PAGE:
“As we continue the road uphill we shall see the Puggie, Puckie, or Pixy Stone, in a field on the. right-hand side ; a big granite rock, mossy and overgrown ; on the top is a rock basin, but there is no possibility of getting up to it without a ladder.” – Cresswell, p.47.
Why would anyone want to get a ladder and climb up a huge granite rock covered in vegetation with a name like ‘The Puggie Stone’? Well certainly William Crossing was none to enthralled with the idea as all he had to say about it was; “passing near the Puggie, or Puckle Stone – the name probably being a corruption of pixy – which overlooks the river,” p.255. In fact hardly any of the noted topographical writers of Dartmoor have much to say about the stone. Worth gets more excited about the locked bar gate which; “is still in use at the entrance to the field in which lies Puggiestone…,” p.364. Even Eric Hemery in his weighty tome – High Dartmoor cannot give the poor old Puckie Stone even the briefest of mentions. However, all is not lost thanks to Samuel Rowe who noted the following:
“Scarcely half a mile above Holy Street, a tor rises near the river’s bank on the south side, called by the country people the Puckle, or Puggie Stone, and celebrated for the large rock-basin, or pan (as it’s popularly called) on its summit. The antiquary, trusting to local report, will be disappointed when, after having succeeded in scaling the rock, he finds that the characteristics of the genuine rock basin, as herein before described, are not sufficiently clear to enable him to pronounce that this is not one of the examples attributable exclusively to the operation of natural agencies. Although of large size, it is not of the usual circular form, nor do its sides display and decisive indication of artificial adaptation...” Rowe, p.98.
Even he is not over-enamoured with the rock but possibly where his disappointment came from was the fact that the rock basin on its summit was a natural feature as opposed to one fashioned by Druidical worshippers. At the time Rowe was writing there was a great belief amongst the antiquarians of the time that many of the naturally formed rock features and prehistoric monuments were all connected to the Druids. J. LL. W. Page, clearly following in Rowe’s footsteps must have felt compelled to say something about the rock in his book. After agreeing that a ladder was need to scale the rock he did add a few dimensions; “This isolated stone is certainly the largest single mass off the Moor… It has a length of twenty five feet, a breadth of eleven, and is no less than fourteen feet in height,” p.191.
But at least the Ordnaance Survey surveyors of 1906 paid the rock a modicum of respect as can be seen below they actually marked it on their six-inch map of the time. Sadly their modern-day predecessors have failed to follow suit as it no longer appears on their maps.
Clearly as most authors suggest there is a connection with the Piskies in the name of the rock so in theory there must be a folk tale of come time associated with it? Once again William Crossing misses an opportunity to shed some light on the matter. One would have thought that he would have included some tale in his famous book – Tales of the Dartmoor Pixies – but no, nothing. Similarly the same goes for his ‘Folklore and Legends of Dartmoor’ book – not a single sentence. Coming slightly more up to date just maybe Ruth St. Ledger Gordon in her book – ‘The Witchcraft and Folklore of Devon’ has more to say on the subject but alas no! So to sum things up on the piskie front I have failed dismally to find any reference to a folk tale regarding the rock and the ‘little folk’ what so ever!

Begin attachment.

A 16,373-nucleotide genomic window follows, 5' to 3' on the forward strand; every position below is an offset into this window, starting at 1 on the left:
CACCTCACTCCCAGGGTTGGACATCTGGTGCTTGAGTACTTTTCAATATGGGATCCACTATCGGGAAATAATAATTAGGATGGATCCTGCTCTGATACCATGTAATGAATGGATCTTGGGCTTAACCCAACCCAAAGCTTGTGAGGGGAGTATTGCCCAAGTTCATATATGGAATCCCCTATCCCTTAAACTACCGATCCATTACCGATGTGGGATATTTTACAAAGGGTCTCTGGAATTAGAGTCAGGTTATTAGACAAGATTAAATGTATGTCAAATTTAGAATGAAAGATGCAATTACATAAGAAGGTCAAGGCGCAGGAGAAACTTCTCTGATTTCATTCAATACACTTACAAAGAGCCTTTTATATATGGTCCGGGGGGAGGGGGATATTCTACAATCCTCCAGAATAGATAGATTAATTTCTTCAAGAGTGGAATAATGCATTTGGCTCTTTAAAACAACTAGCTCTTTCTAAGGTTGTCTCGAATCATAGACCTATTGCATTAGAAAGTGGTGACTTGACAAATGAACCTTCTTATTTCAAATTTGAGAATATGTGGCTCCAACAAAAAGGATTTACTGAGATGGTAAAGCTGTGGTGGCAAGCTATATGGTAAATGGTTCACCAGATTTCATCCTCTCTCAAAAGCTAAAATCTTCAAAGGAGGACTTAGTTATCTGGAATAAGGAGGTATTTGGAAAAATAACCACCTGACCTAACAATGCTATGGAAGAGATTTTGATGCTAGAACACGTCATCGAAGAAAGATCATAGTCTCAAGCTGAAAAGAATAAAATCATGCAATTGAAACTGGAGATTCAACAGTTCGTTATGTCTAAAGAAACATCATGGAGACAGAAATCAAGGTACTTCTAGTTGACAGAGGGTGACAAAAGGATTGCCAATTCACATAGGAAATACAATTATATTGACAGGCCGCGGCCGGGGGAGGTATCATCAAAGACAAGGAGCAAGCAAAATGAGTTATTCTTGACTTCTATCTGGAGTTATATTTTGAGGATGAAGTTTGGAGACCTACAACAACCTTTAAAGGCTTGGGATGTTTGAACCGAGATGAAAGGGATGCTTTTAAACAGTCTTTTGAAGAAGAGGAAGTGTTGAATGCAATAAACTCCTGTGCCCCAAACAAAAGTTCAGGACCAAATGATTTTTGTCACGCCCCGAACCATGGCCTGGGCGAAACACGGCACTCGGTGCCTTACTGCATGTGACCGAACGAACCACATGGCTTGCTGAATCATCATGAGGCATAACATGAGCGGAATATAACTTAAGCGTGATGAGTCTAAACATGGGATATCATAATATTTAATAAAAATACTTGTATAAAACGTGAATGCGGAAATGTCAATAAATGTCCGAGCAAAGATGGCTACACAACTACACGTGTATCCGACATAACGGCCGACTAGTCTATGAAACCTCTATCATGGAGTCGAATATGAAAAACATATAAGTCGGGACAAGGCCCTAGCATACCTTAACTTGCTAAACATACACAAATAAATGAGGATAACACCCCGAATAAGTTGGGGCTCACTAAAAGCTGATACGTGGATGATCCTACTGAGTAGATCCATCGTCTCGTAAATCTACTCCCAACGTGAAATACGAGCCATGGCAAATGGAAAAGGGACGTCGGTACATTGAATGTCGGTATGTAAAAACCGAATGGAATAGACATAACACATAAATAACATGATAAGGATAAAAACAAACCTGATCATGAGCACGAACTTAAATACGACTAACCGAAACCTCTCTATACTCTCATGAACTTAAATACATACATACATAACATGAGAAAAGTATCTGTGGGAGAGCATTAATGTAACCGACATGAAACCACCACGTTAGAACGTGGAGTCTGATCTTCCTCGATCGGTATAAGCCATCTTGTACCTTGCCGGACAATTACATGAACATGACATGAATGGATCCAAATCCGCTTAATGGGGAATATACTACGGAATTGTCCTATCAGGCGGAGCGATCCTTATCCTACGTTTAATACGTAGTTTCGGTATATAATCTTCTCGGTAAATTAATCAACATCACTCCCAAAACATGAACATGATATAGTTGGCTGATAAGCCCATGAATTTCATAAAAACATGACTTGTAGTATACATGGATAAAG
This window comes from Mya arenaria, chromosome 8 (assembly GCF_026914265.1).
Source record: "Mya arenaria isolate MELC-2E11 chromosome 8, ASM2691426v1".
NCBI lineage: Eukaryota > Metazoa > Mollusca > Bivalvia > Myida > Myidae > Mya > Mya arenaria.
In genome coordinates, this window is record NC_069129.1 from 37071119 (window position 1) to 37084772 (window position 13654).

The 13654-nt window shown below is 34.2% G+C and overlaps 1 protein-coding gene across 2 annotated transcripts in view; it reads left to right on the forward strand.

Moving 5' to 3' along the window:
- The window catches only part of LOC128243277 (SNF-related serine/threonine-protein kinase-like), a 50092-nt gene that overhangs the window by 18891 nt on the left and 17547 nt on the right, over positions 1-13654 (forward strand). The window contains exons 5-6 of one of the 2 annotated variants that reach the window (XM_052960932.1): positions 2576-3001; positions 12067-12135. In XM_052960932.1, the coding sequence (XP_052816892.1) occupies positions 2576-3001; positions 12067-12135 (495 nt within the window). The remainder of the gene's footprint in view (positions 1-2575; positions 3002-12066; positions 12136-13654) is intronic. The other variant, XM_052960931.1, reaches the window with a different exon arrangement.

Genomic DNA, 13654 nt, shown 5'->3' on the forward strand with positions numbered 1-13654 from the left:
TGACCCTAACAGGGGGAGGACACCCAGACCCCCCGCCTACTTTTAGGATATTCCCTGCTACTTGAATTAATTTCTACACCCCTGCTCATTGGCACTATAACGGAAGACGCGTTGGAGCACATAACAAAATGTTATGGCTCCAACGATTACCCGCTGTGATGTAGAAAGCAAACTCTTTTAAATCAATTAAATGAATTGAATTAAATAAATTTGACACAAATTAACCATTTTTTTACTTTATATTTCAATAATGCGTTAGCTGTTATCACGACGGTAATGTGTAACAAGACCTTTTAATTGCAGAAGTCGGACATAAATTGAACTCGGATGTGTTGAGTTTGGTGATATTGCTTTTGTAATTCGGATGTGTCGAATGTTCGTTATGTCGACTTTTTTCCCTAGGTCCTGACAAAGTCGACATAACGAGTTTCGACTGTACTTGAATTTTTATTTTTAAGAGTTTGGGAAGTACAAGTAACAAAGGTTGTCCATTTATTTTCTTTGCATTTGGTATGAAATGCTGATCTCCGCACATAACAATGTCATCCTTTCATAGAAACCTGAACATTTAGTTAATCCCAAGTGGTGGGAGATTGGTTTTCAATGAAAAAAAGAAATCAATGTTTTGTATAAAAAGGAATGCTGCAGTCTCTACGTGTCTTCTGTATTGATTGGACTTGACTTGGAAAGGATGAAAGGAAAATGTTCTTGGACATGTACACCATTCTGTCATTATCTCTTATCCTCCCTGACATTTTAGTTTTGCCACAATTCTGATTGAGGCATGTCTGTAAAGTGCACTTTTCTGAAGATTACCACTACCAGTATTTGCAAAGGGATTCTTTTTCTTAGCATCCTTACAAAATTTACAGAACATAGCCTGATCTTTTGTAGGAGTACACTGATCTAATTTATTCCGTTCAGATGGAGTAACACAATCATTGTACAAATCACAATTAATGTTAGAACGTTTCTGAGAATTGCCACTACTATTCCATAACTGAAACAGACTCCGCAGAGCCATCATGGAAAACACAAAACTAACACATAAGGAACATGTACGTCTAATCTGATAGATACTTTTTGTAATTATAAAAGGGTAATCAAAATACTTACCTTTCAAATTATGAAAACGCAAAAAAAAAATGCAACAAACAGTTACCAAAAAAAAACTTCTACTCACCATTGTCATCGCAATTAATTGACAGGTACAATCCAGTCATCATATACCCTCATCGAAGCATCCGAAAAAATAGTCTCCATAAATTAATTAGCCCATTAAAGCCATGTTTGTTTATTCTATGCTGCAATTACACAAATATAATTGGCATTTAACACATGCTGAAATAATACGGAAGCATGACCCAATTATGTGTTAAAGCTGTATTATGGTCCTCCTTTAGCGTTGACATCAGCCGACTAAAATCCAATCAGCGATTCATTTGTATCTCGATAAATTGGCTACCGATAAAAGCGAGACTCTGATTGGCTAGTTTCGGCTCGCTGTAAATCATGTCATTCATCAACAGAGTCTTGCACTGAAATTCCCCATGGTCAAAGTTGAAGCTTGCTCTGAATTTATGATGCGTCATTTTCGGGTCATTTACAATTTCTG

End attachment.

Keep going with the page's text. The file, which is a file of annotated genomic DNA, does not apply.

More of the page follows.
However, in an old book of 1905 there are a couple of references which could well change what initially appears to be a piskie related stone into something completely different. Firstly there is an old Devonshire term for the gable end of a house which is ‘pugging’. Could it be that the word ‘pugging’ has got corrupted into ‘puggie’ and that the stone resembles a house’s gable end? Or, even more strange is that on the same page the word ‘puggie’ is defined as meaning ‘a monkey‘. In which case heaven knows where that one leads? Wright, p.640. Alternatively in the same book the Devonshire word ‘puxy’ is listed and is pronounced in the Devonshire vernacular as pucksie and means a boggy place where a spring rises, p.661. Now there might be something in this because about 70 metres to the south-south east of the Puggie stone is a largish pool called the ‘Blacksmith’s Pool’. Could it be that at one time a spring arose from near the stone and and a ‘pucksie‘ area was formed? So, sadly the question remains as to how the rock got its name and what tale remains hidden in the shrouds of time, was it associated with piskies, monkeys, or a boggy area?
Please note the Puggie Stone is on private land and therefore there is no entry to see it!!
Cresswell, B. 1921. Dartmoor and its Surroundings. London: The Homeland Association Ltd.
Crossing, W. 1990. Crossing’s Guide to Dartmoor. Newton Abbott: Peninsula Press.
Page, J. Ll. W. 1895. An Exploration of Dartmoor. London: Seeley & Co. Ltd.
Rowe, S. 1985. A Perambulation of Dartmoor, Exeter: Devon Books.
Worth, R. H. 1988. Worth’s Dartmoor. Newton Abbot: David & Charles.
J. Wright (ed.) 1905. The English Dialect Dictionary. London: Henry Frowde.